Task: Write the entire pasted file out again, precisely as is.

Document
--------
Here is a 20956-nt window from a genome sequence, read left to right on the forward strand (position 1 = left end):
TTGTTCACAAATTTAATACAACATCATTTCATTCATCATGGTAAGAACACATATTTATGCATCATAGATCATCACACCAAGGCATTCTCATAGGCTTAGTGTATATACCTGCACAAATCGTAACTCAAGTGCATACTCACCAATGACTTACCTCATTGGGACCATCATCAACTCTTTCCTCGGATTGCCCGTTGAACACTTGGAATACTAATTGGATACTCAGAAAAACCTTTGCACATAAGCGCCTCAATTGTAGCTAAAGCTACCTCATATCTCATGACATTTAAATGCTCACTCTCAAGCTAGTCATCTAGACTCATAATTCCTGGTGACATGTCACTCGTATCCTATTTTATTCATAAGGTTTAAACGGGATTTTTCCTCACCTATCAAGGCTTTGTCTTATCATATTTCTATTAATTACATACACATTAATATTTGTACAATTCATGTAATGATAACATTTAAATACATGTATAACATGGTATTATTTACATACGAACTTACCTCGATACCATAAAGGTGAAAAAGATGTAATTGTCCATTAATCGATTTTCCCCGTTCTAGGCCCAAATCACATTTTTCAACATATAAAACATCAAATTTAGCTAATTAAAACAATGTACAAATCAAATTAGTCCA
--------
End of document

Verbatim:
Here is a 20956-nt window from a genome sequence, read left to right on the forward strand (position 1 = left end):
TTGTTCACAAATTTAATACAACATCATTTCATTCATCATGGTAAGAACACATATTTATGCATCATAGATCATCACACCAAGGCATTCTCATAGGCTTAGTGTATATACCTGCACAAATCGTAACTCAAGTGCATACTCACCAATGACTTACCTCATTGGGACCATCATCAACTCTTTCCTCGGATTGCCCGTTGAACACTTGGAATACTAATTGGATACTCAGAAAAACCTTTGCACATAAGCGCCTCAATTGTAGCTAAAGCTACCTCATATCTCATGACATTTAAATGCTCACTCTCAAGCTAGTCATCTAGACTCATAATTCCTGGTGACATGTCACTCGTATCCTATTTTATTCATAAGGTTTAAACGGGATTTTTCCTCACCTATCAAGGCTTTGTCTTATCATATTTCTATTAATTACATACACATTAATATTTGTACAATTCATGTAATGATAACATTTAAATACATGTATAACATGGTATTATTTACATACGAACTTACCTCGATACCATAAAGGTGAAAAAGATGTAATTGTCCATTAATCGATTTTCCCCGTTCTAGGCCCAAATCACATTTTTCAACATATAAAACATCAAATTTAGCTAATTAAAACAATGTACAAATCAAATTAGTCCA